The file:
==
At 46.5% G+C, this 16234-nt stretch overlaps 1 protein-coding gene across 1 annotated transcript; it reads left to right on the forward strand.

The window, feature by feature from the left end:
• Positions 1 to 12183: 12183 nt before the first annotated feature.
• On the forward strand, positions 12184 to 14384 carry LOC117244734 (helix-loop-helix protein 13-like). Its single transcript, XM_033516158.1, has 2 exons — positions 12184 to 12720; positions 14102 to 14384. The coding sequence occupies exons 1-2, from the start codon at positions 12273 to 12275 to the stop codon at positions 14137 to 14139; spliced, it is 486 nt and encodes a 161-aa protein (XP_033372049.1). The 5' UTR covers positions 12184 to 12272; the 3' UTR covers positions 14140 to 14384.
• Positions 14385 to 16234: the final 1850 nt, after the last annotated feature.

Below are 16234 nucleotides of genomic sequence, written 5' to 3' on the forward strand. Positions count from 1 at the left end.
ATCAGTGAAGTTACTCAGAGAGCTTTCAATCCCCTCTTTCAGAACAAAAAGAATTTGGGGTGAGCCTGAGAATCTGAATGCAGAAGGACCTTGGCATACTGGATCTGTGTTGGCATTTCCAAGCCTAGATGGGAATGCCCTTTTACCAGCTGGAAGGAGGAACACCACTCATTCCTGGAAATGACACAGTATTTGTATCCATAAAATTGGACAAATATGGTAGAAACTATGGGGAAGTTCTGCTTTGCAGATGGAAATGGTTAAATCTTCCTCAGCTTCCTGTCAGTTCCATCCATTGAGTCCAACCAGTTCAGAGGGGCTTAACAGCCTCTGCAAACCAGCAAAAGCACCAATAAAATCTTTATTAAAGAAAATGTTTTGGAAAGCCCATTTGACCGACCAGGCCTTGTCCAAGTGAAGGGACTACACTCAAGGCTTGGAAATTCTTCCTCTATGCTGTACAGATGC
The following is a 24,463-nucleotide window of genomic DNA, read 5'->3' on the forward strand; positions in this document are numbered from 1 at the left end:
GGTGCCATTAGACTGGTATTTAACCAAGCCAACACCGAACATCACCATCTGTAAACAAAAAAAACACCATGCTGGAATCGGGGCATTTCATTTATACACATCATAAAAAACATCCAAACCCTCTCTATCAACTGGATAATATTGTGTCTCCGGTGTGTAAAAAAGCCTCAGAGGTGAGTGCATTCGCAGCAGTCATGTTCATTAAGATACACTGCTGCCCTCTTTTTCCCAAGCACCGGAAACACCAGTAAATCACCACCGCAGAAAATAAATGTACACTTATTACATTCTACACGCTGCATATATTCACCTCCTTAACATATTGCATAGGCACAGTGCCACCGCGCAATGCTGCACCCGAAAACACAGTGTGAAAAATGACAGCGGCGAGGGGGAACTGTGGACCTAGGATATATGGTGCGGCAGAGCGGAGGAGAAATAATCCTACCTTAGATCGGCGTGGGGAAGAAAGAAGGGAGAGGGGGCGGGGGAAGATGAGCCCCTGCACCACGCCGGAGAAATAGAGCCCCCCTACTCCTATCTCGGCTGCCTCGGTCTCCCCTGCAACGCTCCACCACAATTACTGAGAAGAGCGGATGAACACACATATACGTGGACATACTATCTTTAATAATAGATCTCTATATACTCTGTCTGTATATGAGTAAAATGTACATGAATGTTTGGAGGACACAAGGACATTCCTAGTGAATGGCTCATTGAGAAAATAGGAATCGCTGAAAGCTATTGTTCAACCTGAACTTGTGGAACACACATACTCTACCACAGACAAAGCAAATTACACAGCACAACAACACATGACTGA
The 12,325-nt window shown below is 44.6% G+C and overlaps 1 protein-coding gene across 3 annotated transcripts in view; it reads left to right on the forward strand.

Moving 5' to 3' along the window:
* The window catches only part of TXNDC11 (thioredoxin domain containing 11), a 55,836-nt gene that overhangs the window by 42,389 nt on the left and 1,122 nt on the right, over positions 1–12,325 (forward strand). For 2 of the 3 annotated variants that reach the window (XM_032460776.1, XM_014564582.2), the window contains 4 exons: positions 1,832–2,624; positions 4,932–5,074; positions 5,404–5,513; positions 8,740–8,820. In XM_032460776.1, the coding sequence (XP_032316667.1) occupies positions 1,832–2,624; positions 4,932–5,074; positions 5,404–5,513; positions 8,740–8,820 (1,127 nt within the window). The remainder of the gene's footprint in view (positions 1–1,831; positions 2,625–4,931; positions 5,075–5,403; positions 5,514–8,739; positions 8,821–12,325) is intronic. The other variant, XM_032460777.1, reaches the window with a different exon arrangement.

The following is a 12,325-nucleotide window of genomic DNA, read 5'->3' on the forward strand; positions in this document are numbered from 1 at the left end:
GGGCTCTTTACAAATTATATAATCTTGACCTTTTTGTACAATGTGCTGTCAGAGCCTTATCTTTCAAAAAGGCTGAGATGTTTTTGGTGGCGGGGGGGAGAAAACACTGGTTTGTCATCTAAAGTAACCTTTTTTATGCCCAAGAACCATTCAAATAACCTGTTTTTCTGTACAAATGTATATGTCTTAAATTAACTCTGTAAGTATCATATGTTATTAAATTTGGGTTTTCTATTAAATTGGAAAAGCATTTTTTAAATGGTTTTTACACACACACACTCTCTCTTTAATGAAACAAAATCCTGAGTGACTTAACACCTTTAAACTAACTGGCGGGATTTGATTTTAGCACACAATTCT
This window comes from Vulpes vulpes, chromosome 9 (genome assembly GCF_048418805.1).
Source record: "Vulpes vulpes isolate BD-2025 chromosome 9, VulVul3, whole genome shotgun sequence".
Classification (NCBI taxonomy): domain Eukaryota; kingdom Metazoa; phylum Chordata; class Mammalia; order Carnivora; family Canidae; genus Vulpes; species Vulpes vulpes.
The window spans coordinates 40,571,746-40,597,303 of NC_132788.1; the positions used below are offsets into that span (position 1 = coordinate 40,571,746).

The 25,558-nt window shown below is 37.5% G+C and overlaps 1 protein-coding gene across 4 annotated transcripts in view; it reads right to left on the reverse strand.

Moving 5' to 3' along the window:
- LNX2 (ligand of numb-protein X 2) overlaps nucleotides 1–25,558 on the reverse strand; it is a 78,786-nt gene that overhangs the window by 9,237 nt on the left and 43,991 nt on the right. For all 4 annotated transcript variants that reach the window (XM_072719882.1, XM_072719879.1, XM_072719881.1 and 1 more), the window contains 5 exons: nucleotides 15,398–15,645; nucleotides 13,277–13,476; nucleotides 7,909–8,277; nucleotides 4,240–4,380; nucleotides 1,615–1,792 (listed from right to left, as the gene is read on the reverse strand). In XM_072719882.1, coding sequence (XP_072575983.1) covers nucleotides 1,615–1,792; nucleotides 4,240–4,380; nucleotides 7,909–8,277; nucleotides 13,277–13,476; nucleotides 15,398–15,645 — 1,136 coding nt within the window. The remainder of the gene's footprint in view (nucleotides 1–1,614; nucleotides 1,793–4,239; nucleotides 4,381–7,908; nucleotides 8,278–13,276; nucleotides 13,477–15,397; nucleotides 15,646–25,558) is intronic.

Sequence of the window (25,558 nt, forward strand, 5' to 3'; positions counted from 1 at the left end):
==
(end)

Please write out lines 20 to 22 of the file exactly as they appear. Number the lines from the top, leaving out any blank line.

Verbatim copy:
Moving 5' to 3' along the window:
- LNX2 (ligand of numb-protein X 2) overlaps nucleotides 1–25,558 on the reverse strand; it is a 78,786-nt gene that overhangs the window by 9,237 nt on the left and 43,991 nt on the right. For all 4 annotated transcript variants that reach the window (XM_072719882.1, XM_072719879.1, XM_072719881.1 and 1 more), the window contains 5 exons: nucleotides 15,398–15,645; nucleotides 13,277–13,476; nucleotides 7,909–8,277; nucleotides 4,240–4,380; nucleotides 1,615–1,792 (listed from right to left, as the gene is read on the reverse strand). In XM_072719882.1, coding sequence (XP_072575983.1) covers nucleotides 1,615–1,792; nucleotides 4,240–4,380; nucleotides 7,909–8,277; nucleotides 13,277–13,476; nucleotides 15,398–15,645 — 1,136 coding nt within the window. The remainder of the gene's footprint in view (nucleotides 1–1,614; nucleotides 1,793–4,239; nucleotides 4,381–7,908; nucleotides 8,278–13,276; nucleotides 13,477–15,397; nucleotides 15,646–25,558) is intronic.

Sequence of the window (25,558 nt, forward strand, 5' to 3'; positions counted from 1 at the left end):